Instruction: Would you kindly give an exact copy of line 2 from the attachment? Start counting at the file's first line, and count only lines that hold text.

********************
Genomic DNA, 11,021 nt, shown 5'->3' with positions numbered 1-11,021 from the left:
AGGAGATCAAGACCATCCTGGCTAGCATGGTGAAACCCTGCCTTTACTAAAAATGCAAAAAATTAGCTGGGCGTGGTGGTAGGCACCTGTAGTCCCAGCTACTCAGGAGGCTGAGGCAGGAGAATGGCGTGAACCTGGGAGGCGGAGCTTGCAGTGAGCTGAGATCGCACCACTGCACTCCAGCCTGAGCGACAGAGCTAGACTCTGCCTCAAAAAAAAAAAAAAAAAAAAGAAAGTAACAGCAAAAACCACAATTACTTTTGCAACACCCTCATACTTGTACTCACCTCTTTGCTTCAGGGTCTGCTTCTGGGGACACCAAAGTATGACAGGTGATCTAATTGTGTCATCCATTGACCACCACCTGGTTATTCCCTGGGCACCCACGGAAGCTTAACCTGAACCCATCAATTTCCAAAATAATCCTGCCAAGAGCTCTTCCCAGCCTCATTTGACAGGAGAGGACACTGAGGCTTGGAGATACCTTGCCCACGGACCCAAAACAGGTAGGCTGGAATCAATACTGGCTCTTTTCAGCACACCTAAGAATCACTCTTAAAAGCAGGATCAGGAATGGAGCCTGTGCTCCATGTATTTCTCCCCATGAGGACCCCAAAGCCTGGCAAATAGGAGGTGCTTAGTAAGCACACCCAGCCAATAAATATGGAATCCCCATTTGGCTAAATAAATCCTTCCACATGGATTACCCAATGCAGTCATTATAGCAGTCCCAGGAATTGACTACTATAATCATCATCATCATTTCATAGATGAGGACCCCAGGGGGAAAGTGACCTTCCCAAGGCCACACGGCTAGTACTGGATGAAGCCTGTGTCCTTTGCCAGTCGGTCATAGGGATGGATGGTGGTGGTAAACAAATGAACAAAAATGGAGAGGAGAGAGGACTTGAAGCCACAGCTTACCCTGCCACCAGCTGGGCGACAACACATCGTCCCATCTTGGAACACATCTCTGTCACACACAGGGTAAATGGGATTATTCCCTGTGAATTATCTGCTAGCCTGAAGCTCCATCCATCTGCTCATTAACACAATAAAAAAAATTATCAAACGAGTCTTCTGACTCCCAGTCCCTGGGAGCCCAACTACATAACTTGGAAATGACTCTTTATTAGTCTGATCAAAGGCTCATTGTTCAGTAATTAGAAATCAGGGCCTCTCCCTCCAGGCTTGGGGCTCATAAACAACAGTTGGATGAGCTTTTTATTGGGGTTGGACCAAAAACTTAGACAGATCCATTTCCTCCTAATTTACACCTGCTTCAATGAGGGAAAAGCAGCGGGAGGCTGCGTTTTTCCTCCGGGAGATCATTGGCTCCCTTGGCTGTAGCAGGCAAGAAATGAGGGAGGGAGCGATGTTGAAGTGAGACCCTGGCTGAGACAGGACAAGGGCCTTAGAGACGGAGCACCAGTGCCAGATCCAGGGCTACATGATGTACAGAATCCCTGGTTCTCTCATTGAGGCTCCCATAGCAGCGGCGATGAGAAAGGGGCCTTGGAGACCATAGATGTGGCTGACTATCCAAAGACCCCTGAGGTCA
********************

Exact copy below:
AGGAGATCAAGACCATCCTGGCTAGCATGGTGAAACCCTGCCTTTACTAAAAATGCAAAAAATTAGCTGGGCGTGGTGGTAGGCACCTGTAGTCCCAGCTACTCAGGAGGCTGAGGCAGGAGAATGGCGTGAACCTGGGAGGCGGAGCTTGCAGTGAGCTGAGATCGCACCACTGCACTCCAGCCTGAGCGACAGAGCTAGACTCTGCCTCAAAAAAAAAAAAAAAAAAAAGAAAGTAACAGCAAAAACCACAATTACTTTTGCAACACCCTCATACTTGTACTCACCTCTTTGCTTCAGGGTCTGCTTCTGGGGACACCAAAGTATGACAGGTGATCTAATTGTGTCATCCATTGACCACCACCTGGTTATTCCCTGGGCACCCACGGAAGCTTAACCTGAACCCATCAATTTCCAAAATAATCCTGCCAAGAGCTCTTCCCAGCCTCATTTGACAGGAGAGGACACTGAGGCTTGGAGATACCTTGCCCACGGACCCAAAACAGGTAGGCTGGAATCAATACTGGCTCTTTTCAGCACACCTAAGAATCACTCTTAAAAGCAGGATCAGGAATGGAGCCTGTGCTCCATGTATTTCTCCCCATGAGGACCCCAAAGCCTGGCAAATAGGAGGTGCTTAGTAAGCACACCCAGCCAATAAATATGGAATCCCCATTTGGCTAAATAAATCCTTCCACATGGATTACCCAATGCAGTCATTATAGCAGTCCCAGGAATTGACTACTATAATCATCATCATCATTTCATAGATGAGGACCCCAGGGGGAAAGTGACCTTCCCAAGGCCACACGGCTAGTACTGGATGAAGCCTGTGTCCTTTGCCAGTCGGTCATAGGGATGGATGGTGGTGGTAAACAAATGAACAAAAATGGAGAGGAGAGAGGACTTGAAGCCACAGCTTACCCTGCCACCAGCTGGGCGACAACACATCGTCCCATCTTGGAACACATCTCTGTCACACACAGGGTAAATGGGATTATTCCCTGTGAATTATCTGCTAGCCTGAAGCTCCATCCATCTGCTCATTAACACAATAAAAAAAATTATCAAACGAGTCTTCTGACTCCCAGTCCCTGGGAGCCCAACTACATAACTTGGAAATGACTCTTTATTAGTCTGATCAAAGGCTCATTGTTCAGTAATTAGAAATCAGGGCCTCTCCCTCCAGGCTTGGGGCTCATAAACAACAGTTGGATGAGCTTTTTATTGGGGTTGGACCAAAAACTTAGACAGATCCATTTCCTCCTAATTTACACCTGCTTCAATGAGGGAAAAGCAGCGGGAGGCTGCGTTTTTCCTCCGGGAGATCATTGGCTCCCTTGGCTGTAGCAGGCAAGAAATGAGGGAGGGAGCGATGTTGAAGTGAGACCCTGGCTGAGACAGGACAAGGGCCTTAGAGACGGAGCACCAGTGCCAGATCCAGGGCTACATGATGTACAGAATCCCTGGTTCTCTCATTGAGGCTCCCATAGCAGCGGCGATGAGAAAGGGGCCTTGGAGACCATAGATGTGGCTGACTATCCAAAGACCCCTGAGGTCA